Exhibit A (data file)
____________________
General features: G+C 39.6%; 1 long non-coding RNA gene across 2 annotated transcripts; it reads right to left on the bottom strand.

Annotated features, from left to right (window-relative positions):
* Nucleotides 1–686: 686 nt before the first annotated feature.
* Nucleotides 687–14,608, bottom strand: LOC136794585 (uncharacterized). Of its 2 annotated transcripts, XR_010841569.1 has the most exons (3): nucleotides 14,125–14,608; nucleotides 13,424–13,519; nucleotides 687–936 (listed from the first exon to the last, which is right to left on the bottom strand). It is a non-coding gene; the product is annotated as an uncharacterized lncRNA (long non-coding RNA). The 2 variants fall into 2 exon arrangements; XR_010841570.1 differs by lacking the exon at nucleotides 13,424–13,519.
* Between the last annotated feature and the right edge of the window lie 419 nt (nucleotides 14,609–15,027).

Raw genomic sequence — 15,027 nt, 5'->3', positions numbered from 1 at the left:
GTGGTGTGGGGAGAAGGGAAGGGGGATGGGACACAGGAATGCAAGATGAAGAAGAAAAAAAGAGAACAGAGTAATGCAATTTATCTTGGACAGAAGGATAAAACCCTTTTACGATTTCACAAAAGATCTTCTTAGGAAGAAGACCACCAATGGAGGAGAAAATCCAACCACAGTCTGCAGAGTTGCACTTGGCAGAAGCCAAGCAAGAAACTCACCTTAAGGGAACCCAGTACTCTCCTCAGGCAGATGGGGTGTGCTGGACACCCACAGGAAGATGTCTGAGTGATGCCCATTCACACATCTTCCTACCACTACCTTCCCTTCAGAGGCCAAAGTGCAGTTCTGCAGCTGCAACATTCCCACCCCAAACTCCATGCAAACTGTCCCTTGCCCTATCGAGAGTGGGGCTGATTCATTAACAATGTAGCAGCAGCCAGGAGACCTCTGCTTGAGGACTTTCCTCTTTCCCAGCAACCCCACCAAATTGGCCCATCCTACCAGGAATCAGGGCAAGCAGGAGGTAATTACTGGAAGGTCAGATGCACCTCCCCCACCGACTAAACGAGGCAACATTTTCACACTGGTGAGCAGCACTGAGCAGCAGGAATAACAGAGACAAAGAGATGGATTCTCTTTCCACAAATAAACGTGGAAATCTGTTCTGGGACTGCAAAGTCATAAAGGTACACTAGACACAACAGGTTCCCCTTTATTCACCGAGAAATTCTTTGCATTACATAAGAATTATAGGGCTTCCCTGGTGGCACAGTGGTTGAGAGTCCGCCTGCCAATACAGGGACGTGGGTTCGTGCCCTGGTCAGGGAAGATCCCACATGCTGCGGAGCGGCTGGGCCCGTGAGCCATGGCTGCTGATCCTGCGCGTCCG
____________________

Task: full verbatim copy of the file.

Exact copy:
General features: G+C 39.6%; 1 long non-coding RNA gene across 2 annotated transcripts; it reads right to left on the bottom strand.

Annotated features, from left to right (window-relative positions):
* Nucleotides 1–686: 686 nt before the first annotated feature.
* Nucleotides 687–14,608, bottom strand: LOC136794585 (uncharacterized). Of its 2 annotated transcripts, XR_010841569.1 has the most exons (3): nucleotides 14,125–14,608; nucleotides 13,424–13,519; nucleotides 687–936 (listed from the first exon to the last, which is right to left on the bottom strand). It is a non-coding gene; the product is annotated as an uncharacterized lncRNA (long non-coding RNA). The 2 variants fall into 2 exon arrangements; XR_010841570.1 differs by lacking the exon at nucleotides 13,424–13,519.
* Between the last annotated feature and the right edge of the window lie 419 nt (nucleotides 14,609–15,027).

Raw genomic sequence — 15,027 nt, 5'->3', positions numbered from 1 at the left:
GTGGTGTGGGGAGAAGGGAAGGGGGATGGGACACAGGAATGCAAGATGAAGAAGAAAAAAAGAGAACAGAGTAATGCAATTTATCTTGGACAGAAGGATAAAACCCTTTTACGATTTCACAAAAGATCTTCTTAGGAAGAAGACCACCAATGGAGGAGAAAATCCAACCACAGTCTGCAGAGTTGCACTTGGCAGAAGCCAAGCAAGAAACTCACCTTAAGGGAACCCAGTACTCTCCTCAGGCAGATGGGGTGTGCTGGACACCCACAGGAAGATGTCTGAGTGATGCCCATTCACACATCTTCCTACCACTACCTTCCCTTCAGAGGCCAAAGTGCAGTTCTGCAGCTGCAACATTCCCACCCCAAACTCCATGCAAACTGTCCCTTGCCCTATCGAGAGTGGGGCTGATTCATTAACAATGTAGCAGCAGCCAGGAGACCTCTGCTTGAGGACTTTCCTCTTTCCCAGCAACCCCACCAAATTGGCCCATCCTACCAGGAATCAGGGCAAGCAGGAGGTAATTACTGGAAGGTCAGATGCACCTCCCCCACCGACTAAACGAGGCAACATTTTCACACTGGTGAGCAGCACTGAGCAGCAGGAATAACAGAGACAAAGAGATGGATTCTCTTTCCACAAATAAACGTGGAAATCTGTTCTGGGACTGCAAAGTCATAAAGGTACACTAGACACAACAGGTTCCCCTTTATTCACCGAGAAATTCTTTGCATTACATAAGAATTATAGGGCTTCCCTGGTGGCACAGTGGTTGAGAGTCCGCCTGCCAATACAGGGACGTGGGTTCGTGCCCTGGTCAGGGAAGATCCCACATGCTGCGGAGCGGCTGGGCCCGTGAGCCATGGCTGCTGATCCTGCGCGTCCG